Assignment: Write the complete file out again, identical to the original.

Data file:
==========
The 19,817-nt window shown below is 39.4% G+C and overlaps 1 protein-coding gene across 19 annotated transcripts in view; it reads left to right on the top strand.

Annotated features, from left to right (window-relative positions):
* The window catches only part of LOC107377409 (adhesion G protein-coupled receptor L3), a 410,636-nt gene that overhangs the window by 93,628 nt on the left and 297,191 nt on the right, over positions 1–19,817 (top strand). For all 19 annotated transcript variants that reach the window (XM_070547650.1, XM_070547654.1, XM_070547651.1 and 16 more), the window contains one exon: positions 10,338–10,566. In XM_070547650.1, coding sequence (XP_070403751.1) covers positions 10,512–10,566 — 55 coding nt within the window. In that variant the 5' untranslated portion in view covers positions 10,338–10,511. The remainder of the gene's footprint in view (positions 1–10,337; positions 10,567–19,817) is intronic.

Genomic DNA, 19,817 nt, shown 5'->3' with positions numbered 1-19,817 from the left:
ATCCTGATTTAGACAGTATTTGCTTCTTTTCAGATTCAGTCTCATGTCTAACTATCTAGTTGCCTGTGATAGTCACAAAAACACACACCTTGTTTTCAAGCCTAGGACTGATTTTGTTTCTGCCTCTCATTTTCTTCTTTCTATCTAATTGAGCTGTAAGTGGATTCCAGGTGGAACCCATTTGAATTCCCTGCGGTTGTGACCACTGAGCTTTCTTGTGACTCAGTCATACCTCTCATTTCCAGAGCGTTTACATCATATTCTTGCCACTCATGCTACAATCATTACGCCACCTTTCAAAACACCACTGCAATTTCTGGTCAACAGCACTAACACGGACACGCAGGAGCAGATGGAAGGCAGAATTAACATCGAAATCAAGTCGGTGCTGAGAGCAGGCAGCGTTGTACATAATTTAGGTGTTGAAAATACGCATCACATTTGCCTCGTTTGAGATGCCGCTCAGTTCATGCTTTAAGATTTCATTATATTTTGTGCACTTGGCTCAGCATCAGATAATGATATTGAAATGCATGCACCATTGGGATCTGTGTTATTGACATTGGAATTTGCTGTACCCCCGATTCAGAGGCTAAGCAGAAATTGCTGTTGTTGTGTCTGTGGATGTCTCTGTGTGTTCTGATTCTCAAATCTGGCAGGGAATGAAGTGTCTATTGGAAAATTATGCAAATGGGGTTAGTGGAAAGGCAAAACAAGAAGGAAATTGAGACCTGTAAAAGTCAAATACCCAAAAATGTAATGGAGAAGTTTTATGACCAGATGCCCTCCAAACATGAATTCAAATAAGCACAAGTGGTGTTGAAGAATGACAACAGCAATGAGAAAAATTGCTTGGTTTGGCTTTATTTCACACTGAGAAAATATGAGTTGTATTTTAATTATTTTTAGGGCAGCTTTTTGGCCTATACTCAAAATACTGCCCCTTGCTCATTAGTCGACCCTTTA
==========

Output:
The 19,817-nt window shown below is 39.4% G+C and overlaps 1 protein-coding gene across 19 annotated transcripts in view; it reads left to right on the top strand.

Annotated features, from left to right (window-relative positions):
* The window catches only part of LOC107377409 (adhesion G protein-coupled receptor L3), a 410,636-nt gene that overhangs the window by 93,628 nt on the left and 297,191 nt on the right, over positions 1–19,817 (top strand). For all 19 annotated transcript variants that reach the window (XM_070547650.1, XM_070547654.1, XM_070547651.1 and 16 more), the window contains one exon: positions 10,338–10,566. In XM_070547650.1, coding sequence (XP_070403751.1) covers positions 10,512–10,566 — 55 coding nt within the window. In that variant the 5' untranslated portion in view covers positions 10,338–10,511. The remainder of the gene's footprint in view (positions 1–10,337; positions 10,567–19,817) is intronic.

Genomic DNA, 19,817 nt, shown 5'->3' with positions numbered 1-19,817 from the left:
ATCCTGATTTAGACAGTATTTGCTTCTTTTCAGATTCAGTCTCATGTCTAACTATCTAGTTGCCTGTGATAGTCACAAAAACACACACCTTGTTTTCAAGCCTAGGACTGATTTTGTTTCTGCCTCTCATTTTCTTCTTTCTATCTAATTGAGCTGTAAGTGGATTCCAGGTGGAACCCATTTGAATTCCCTGCGGTTGTGACCACTGAGCTTTCTTGTGACTCAGTCATACCTCTCATTTCCAGAGCGTTTACATCATATTCTTGCCACTCATGCTACAATCATTACGCCACCTTTCAAAACACCACTGCAATTTCTGGTCAACAGCACTAACACGGACACGCAGGAGCAGATGGAAGGCAGAATTAACATCGAAATCAAGTCGGTGCTGAGAGCAGGCAGCGTTGTACATAATTTAGGTGTTGAAAATACGCATCACATTTGCCTCGTTTGAGATGCCGCTCAGTTCATGCTTTAAGATTTCATTATATTTTGTGCACTTGGCTCAGCATCAGATAATGATATTGAAATGCATGCACCATTGGGATCTGTGTTATTGACATTGGAATTTGCTGTACCCCCGATTCAGAGGCTAAGCAGAAATTGCTGTTGTTGTGTCTGTGGATGTCTCTGTGTGTTCTGATTCTCAAATCTGGCAGGGAATGAAGTGTCTATTGGAAAATTATGCAAATGGGGTTAGTGGAAAGGCAAAACAAGAAGGAAATTGAGACCTGTAAAAGTCAAATACCCAAAAATGTAATGGAGAAGTTTTATGACCAGATGCCCTCCAAACATGAATTCAAATAAGCACAAGTGGTGTTGAAGAATGACAACAGCAATGAGAAAAATTGCTTGGTTTGGCTTTATTTCACACTGAGAAAATATGAGTTGTATTTTAATTATTTTTAGGGCAGCTTTTTGGCCTATACTCAAAATACTGCCCCTTGCTCATTAGTCGACCCTTTA